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Richson: How harmful words linger

BY BRIANNE RICHSON | APRIL 04, 2014 5:00 AM

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In class, I was recently asked to think about the most harmful thing anyone ever said to me, a remark that really resonated with me in a negative way. This wasn’t a difficult exercise for me (shout out to the guy on my swim team in high school who once called me “beefy”), and probably wasn’t for most of my class, either. The reality is that as much as the strongest person is able to brush words off, negative words are often internalized whether we realize it or not.

I also recently came across a video clip on the Internet of an actor, Wil Wheaton, responding to a young girl’s inquiry about whether he had ever been called a “nerd” when he was a child, and if so, how he dealt with it. I have always found the generally negative connotation the word “nerd” has been given to be incredibly ironic; our society values success, and more often than not, success takes a certain degree of intelligence and insight.

But when it comes to displaying this necessary intelligence, over qualities of beauty, athleticism, or sociability, intelligence is not always applauded. Particularly in elementary and middle school, having the qualities of a “nerd” can mean relentless teasing. I know that I went from being excited about having to wear eyeglasses to being embarrassed that I would be made fun of, and the same story went from my younger brother, who began wearing contacts when he was barely 11 years old to maintain his sporty-jock persona.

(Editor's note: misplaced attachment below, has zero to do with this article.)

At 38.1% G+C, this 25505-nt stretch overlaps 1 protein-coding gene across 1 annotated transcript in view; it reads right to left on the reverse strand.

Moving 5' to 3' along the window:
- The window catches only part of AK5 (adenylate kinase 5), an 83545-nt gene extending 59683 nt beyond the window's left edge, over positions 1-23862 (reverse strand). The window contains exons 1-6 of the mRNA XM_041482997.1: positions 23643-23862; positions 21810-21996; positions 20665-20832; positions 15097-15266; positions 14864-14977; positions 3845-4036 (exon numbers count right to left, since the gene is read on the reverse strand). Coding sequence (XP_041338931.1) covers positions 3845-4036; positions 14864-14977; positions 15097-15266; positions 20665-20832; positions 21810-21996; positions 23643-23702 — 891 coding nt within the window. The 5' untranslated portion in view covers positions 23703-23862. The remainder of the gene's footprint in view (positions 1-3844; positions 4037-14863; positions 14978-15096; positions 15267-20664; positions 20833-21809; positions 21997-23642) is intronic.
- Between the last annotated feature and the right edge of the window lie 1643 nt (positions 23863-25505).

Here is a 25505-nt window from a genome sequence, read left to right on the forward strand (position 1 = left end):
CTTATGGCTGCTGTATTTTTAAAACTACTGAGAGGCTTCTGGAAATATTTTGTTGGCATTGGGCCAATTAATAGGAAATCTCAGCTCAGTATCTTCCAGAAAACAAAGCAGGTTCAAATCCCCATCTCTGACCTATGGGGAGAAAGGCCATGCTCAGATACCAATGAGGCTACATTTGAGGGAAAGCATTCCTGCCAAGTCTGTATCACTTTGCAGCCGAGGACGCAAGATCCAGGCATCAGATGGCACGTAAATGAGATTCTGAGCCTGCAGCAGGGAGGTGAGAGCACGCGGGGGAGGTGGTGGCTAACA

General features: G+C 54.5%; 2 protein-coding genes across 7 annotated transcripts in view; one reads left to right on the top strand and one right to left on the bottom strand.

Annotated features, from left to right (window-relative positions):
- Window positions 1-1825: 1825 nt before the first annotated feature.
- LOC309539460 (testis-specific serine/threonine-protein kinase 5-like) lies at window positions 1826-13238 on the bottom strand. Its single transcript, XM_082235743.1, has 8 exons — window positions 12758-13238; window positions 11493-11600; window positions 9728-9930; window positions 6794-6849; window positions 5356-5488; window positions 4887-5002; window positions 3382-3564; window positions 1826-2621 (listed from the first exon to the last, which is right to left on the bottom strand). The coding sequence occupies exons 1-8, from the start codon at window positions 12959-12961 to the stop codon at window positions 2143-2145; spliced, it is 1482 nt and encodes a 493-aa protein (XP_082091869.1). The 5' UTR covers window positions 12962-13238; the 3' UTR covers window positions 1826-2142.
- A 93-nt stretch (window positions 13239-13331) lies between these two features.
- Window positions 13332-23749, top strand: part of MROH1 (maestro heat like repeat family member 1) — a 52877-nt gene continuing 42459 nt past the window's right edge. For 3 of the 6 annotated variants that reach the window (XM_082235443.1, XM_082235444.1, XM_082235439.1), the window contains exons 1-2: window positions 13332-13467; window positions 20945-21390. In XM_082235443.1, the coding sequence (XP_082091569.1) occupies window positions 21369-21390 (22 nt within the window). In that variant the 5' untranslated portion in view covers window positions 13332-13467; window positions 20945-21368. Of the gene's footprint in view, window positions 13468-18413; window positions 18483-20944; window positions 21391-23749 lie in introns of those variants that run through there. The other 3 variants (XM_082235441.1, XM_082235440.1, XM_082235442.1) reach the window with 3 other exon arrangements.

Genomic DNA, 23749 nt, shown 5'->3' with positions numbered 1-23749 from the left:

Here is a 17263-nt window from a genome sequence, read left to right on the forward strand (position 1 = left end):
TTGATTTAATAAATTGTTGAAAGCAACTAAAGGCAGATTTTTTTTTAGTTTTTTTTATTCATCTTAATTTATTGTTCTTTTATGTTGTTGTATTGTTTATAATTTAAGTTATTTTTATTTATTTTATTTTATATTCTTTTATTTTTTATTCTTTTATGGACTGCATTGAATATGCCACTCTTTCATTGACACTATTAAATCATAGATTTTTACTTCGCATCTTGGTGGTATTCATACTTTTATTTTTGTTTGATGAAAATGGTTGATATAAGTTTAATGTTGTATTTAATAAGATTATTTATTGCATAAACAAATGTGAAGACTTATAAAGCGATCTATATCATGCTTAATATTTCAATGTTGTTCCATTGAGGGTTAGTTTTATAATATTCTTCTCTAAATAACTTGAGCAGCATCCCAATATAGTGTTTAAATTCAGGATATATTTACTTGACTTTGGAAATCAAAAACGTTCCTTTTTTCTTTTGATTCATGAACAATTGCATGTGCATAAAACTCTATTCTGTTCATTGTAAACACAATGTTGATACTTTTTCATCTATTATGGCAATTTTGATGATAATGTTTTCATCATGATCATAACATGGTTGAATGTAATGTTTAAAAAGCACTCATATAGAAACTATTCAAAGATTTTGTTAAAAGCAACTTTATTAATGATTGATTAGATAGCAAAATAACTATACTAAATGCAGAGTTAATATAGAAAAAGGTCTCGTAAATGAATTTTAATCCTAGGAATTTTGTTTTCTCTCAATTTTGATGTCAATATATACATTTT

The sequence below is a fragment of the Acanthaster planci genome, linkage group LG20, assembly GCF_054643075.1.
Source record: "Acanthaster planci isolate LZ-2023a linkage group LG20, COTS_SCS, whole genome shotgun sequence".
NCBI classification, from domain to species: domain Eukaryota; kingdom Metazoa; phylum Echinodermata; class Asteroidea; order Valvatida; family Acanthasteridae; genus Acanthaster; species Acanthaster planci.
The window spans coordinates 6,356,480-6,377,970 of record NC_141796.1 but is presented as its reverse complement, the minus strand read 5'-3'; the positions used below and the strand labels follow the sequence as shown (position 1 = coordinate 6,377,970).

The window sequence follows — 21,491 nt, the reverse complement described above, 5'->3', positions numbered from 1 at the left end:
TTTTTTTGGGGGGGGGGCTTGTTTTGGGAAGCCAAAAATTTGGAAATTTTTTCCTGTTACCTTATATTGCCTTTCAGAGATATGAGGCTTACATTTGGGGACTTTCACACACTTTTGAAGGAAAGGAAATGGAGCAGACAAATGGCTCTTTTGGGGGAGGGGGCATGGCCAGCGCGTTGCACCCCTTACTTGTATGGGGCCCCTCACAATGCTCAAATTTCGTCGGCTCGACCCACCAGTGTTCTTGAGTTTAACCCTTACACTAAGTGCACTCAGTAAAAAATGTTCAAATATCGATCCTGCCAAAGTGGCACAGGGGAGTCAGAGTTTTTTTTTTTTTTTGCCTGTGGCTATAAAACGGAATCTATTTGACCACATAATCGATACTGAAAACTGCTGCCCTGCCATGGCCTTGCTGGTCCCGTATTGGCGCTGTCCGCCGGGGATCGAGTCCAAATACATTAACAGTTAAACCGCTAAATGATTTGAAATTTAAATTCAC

Kids have no filter, which a lot of times makes them endearing but can also make them outwardly cruel in the most jaw-dropping sense of the word.

As Wheaton said it, “It’s never OK when a person makes fun of you for something that you didn’t choose,” and that a lot of school bullying stems from kids who “just love different things” than the so-called nerds. As eloquent as a lesson as this was to teach the precocious girl in the audience who asked Wheaton the initial question, it saddens me to disagree with Wheaton’s point that being teased for being different gets better when one is older.

There has been a significant amount of coverage lately regarding the feminist stance that the word “bossy” should be banned because of the long-term damage it can do to girls’ self-esteem. As someone who deals with the craft of language and word counts, it would go against my nature to advocate for this, but there is some merit to the idea that when someone attaches a label to us even in grade school, it turns into a voice in the corner of our minds that never quite goes away.

We are a manifestation of our interactions with the world around us, and sometimes this is not for the better. It is often not enough to embrace the qualities that another person makes fun of us for, because this indicates that there is something abnormal happening that must be acknowledged in the first place.

All we can do is wade through the labels and leave as many of them in our periphery as possible, and try to project as few of them onto others as possible, because we don’t know how permanently tainting those labels may be.


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